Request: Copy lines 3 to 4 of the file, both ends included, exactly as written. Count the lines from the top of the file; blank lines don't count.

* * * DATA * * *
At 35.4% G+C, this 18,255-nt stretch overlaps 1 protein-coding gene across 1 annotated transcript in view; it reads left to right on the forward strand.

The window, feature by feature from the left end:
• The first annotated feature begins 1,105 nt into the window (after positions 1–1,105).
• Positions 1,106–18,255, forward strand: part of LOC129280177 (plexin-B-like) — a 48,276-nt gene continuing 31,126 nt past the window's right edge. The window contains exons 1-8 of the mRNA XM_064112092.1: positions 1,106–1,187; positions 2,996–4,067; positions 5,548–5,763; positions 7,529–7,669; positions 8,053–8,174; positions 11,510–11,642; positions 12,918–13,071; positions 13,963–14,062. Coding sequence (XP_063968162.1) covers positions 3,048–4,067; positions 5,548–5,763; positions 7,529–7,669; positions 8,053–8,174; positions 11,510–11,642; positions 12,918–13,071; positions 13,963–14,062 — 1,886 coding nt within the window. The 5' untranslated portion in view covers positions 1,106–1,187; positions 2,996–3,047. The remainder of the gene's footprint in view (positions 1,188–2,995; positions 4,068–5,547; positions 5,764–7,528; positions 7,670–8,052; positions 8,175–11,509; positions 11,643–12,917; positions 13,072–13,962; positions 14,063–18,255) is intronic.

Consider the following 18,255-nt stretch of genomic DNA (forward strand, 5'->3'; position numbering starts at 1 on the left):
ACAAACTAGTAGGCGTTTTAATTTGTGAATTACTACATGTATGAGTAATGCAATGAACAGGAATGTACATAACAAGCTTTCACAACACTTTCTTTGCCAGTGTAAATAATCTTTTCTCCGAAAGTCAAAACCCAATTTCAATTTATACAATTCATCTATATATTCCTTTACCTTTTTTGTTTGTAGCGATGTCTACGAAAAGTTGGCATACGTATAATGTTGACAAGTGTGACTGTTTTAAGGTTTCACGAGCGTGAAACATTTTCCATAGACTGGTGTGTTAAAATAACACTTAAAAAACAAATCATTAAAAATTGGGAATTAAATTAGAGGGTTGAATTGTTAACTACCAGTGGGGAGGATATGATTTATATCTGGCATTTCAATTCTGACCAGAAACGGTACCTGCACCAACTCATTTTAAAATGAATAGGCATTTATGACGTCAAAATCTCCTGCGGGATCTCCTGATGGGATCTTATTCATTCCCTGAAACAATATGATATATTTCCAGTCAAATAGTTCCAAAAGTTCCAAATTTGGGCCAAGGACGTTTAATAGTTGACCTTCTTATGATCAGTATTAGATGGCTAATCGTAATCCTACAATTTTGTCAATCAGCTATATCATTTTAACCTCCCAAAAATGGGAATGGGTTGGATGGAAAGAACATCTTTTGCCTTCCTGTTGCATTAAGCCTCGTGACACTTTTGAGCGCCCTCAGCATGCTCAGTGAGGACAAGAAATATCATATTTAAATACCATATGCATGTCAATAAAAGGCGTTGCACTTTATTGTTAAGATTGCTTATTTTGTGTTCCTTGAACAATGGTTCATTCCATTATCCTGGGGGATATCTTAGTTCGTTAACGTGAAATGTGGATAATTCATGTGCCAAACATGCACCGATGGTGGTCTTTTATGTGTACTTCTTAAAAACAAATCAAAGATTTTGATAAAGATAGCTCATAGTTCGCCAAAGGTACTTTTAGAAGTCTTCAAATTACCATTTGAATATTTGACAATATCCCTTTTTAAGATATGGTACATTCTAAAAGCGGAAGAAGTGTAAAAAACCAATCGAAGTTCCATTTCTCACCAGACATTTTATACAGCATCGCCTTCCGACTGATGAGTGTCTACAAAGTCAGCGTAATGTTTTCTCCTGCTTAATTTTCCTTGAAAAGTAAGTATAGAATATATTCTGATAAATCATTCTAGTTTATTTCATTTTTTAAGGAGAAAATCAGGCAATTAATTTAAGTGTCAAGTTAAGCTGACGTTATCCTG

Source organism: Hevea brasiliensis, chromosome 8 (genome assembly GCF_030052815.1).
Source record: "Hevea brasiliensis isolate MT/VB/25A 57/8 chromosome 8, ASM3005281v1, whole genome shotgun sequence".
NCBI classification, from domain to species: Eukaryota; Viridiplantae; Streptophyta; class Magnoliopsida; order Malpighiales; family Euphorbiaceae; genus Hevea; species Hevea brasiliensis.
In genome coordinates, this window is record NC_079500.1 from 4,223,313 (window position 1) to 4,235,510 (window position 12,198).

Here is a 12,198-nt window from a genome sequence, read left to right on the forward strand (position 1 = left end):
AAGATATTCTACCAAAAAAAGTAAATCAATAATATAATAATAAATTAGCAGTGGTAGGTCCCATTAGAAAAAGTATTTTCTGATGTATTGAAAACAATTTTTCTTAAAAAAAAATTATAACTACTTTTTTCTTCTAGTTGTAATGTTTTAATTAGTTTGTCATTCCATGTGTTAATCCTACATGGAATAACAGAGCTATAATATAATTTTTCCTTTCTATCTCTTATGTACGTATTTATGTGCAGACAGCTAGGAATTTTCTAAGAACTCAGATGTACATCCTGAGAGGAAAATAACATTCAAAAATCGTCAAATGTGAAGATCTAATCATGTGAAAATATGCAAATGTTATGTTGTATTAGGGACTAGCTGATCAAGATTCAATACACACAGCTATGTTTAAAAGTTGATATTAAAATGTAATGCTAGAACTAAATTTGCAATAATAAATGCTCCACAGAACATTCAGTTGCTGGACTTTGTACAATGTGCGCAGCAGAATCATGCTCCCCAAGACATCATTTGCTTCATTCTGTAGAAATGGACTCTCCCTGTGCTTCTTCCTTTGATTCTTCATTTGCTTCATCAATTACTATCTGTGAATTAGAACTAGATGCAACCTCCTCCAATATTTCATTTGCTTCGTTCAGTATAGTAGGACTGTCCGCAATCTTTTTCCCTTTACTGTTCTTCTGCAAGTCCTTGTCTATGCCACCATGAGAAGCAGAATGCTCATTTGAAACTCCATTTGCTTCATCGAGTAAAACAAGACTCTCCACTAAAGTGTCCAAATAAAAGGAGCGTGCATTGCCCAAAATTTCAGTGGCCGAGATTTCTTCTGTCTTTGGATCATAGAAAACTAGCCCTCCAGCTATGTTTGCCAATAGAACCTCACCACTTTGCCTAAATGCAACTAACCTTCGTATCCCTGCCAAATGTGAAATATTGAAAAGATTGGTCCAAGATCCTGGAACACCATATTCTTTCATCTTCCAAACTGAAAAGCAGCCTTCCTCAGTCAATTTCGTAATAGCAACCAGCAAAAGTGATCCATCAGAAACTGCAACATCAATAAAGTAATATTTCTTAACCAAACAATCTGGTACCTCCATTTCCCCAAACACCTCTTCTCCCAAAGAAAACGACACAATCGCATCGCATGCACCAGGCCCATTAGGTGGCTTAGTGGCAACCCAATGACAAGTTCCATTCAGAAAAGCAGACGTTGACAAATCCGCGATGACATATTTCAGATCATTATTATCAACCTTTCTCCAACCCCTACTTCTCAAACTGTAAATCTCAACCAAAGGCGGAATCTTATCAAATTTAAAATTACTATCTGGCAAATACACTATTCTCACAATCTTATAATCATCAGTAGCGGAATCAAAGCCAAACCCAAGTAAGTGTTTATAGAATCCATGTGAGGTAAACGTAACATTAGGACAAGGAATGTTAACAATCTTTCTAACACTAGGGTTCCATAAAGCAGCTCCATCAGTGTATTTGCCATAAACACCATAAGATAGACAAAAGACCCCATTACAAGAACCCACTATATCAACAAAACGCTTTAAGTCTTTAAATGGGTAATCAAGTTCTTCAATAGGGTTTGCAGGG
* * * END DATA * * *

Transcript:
• The first annotated feature begins 1,105 nt into the window (after positions 1–1,105).
• Positions 1,106–18,255, forward strand: part of LOC129280177 (plexin-B-like) — a 48,276-nt gene continuing 31,126 nt past the window's right edge. The window contains exons 1-8 of the mRNA XM_064112092.1: positions 1,106–1,187; positions 2,996–4,067; positions 5,548–5,763; positions 7,529–7,669; positions 8,053–8,174; positions 11,510–11,642; positions 12,918–13,071; positions 13,963–14,062. Coding sequence (XP_063968162.1) covers positions 3,048–4,067; positions 5,548–5,763; positions 7,529–7,669; positions 8,053–8,174; positions 11,510–11,642; positions 12,918–13,071; positions 13,963–14,062 — 1,886 coding nt within the window. The 5' untranslated portion in view covers positions 1,106–1,187; positions 2,996–3,047. The remainder of the gene's footprint in view (positions 1,188–2,995; positions 4,068–5,547; positions 5,764–7,528; positions 7,670–8,052; positions 8,175–11,509; positions 11,643–12,917; positions 13,072–13,962; positions 14,063–18,255) is intronic.